The connections of its stele witl that of the parent axis are made across the pericycle of the latter Its cortex is never in connection with the cortex of the parent, but with its pericycle.
Its most usual seat of origin in the stem is the external layer of the cortex immediately below the epidermis; in the root, the pericycle.
The whole of the cortex, stereom and parenchyma alike, is commonly living, and its cells often contain starch.
The cortex, as has been said, is in its origin the remains of th~ primitive assimilating tissue of the plant, after differentiatioi of the surface layer and the conducting system.
The branches of the stem arise by multiplication of the cells 01 the epidermis and cortex at a given spot, giving rise to a protuber ance, at the end of which an apical meristem is established.
It conducts plastic substances inwards from the cortex, and its cells are frequently full of starch, which they store in winter.
Periderm; c, cortex; ph, phlocni with alternating strands of fibres, sieve-tubes and parenchyma; ~r.r, principal ray; Sr., subordinate rays; ca, cambium.
The formation of additional cambial cylinders or bands occurs in the most various families of Dicotyledons and in some Gymnosperms. They may arise in the pericycle or endocycle of the stele, in the cortex of the stem, or in the parenchyma of the secondary xylem or phloem.
An ordinary cambium is scarcely ever found in the Monocotyledons, but in certain woody forms a secondary meristem is formed outside the primary bundles, and gives rise externally to a little secondary cortex, and internally to a secondary parenchyma in which are developed numerous zones of additional bundles, usually of concentric structure, with phloem surrounded by xylem.
In the epidermis itself (rarely), in any layer of the cortex, or in the pericycle.
In the former case the formation of phelloderm is trivial in amount; in the latter, considerable, since this tissue has to replace the cast-off cortex, as a metabolic and particularly a storage tissue.
The formation and gradually increasing thickness of its bark are explained by the continually increasing need of adequate protection to the living cortex, under the strain of the increasing framework which the enormous multiplication of its living protoplasts demands, and the development of which leads to continual rupture of the exterior.
This pressure of the turgid cortex on the central stele is known as root pressure, and is of very considerable amount.
These bodies, known technically as chioroplaIts, are found embedded in the protoplasm of the cells of the mesophyll of foliage leaves, of certain of the cells of some of the leaves of the flower, and of the cortex of the young twigs and petioles.
Some make their way through the cells of the outer part of the cortex towards the root-tip, and form a mycelium or feltwork of hyphae, which generally occupies two or three layers of cells.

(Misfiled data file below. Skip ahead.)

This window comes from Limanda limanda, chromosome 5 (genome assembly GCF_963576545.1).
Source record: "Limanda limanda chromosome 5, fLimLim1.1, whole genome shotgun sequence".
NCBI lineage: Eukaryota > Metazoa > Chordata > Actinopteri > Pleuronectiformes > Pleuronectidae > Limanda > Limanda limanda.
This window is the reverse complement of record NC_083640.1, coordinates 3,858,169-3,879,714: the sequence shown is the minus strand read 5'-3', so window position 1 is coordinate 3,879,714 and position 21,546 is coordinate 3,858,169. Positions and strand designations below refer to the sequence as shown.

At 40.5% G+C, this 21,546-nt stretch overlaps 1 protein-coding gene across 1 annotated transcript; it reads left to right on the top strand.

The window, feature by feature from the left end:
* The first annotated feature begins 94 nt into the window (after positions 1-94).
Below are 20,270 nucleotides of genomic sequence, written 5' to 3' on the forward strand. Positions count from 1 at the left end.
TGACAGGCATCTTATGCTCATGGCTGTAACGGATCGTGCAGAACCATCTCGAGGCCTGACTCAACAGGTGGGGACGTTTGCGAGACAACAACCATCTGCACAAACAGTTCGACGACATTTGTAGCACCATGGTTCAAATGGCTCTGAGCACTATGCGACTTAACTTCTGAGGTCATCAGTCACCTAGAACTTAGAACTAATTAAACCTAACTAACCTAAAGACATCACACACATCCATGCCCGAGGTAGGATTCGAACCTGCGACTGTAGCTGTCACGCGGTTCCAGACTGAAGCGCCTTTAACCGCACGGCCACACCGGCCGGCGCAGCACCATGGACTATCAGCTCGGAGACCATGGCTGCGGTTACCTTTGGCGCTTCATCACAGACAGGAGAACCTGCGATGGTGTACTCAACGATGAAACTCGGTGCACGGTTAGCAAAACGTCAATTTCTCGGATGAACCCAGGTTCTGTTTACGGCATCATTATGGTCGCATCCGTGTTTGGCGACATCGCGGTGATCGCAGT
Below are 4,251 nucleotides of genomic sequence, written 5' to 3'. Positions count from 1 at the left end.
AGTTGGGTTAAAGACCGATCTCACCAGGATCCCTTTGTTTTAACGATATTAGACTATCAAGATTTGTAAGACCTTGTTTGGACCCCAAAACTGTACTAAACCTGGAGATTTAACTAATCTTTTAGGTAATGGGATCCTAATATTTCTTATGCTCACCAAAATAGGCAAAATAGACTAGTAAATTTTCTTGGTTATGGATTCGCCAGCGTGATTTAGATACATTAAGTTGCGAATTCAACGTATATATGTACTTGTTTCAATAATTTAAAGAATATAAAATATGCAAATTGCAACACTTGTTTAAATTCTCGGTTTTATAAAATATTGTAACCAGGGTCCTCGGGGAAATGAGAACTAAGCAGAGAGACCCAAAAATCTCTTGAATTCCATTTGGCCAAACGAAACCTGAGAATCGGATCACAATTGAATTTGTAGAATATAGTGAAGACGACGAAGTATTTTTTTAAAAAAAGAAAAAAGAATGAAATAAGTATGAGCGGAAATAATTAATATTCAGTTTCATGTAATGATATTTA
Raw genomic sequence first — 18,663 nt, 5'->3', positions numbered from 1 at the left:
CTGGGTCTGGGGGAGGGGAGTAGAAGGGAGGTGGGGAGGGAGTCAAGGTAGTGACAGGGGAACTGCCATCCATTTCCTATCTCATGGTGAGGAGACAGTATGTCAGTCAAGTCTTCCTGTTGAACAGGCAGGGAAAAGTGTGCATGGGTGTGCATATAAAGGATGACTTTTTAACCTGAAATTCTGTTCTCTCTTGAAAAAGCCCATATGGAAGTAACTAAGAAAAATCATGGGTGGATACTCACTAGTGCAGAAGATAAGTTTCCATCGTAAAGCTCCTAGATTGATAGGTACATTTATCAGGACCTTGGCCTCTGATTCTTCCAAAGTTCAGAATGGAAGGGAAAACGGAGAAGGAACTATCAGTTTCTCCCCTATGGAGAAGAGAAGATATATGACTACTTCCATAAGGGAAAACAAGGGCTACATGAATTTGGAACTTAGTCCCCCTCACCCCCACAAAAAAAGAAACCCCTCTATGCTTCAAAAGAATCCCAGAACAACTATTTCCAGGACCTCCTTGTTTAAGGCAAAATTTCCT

From this branches pass into the middle region of the cortex and ramify through the interior half of its cells.
One of these hairs can be seen to be penetrated at a particular spot, and the entering body is then found to grow along the length of the hair till it reaches the cortex of the root.
If a piece of bark and cortex are torn off, the occlusion takes longer, because the tissues have to creep over the exposed area of wood; and the same is true of a transverse cut severing the branch, as may be seen in any properly pruned tree.
Cecidia or galls arise by the hypertrophy of the subepidermal cells of a leaf, cortex, &c., which has been pierced by theovipositor of an insect, and in which the egg is deposited.
Frost blisters are pustular swellings due to the up-growth of callus-tissue into cavities caused by the uprising of the superficial cortex under the action of intense cold.
The usual necrosis of the injured cortex occursdrying up, shrivelling, and consequent stretching and cracking of the dead cortex on the wood beneath.
There is very little grey matter in the cortex of the hemispheres, the surface of which is devoid of convolutions, mostly quite smooth; in others, for instance pigeons, fowls and birds of prey, a very slight furrow might be compared with the Sylvian fissure.
The midbrain is represented chiefly by the optic lobes, the cortex of which alone is homologous with the corpora quadragemina of the mammals.
The localization of function in the cerebral and in the cerebellar cortex has doubtless been the main cause of this progress, and has proceeded poi passu with an extended insight into the structure and connexions of the parts concerned.
The cerebral cortex, and, more definitely, the cortical elements (nerve cells), formed the seat of the activity of the soul, and were ordered into departments according to various functions.
The spores germinate on a damp surface and enter the cortex through small cracks or wounds in the protecting layer.
The cylindrical branches of the fruticose forms are usually radially symmetrical, but the flattened branches of these forms and also the thalli of the foliaceous form show a difference in the cortex of the upper and lower side.
All the longest routes thus formed traverse late in their course the cortex of the cerebral hemisphere.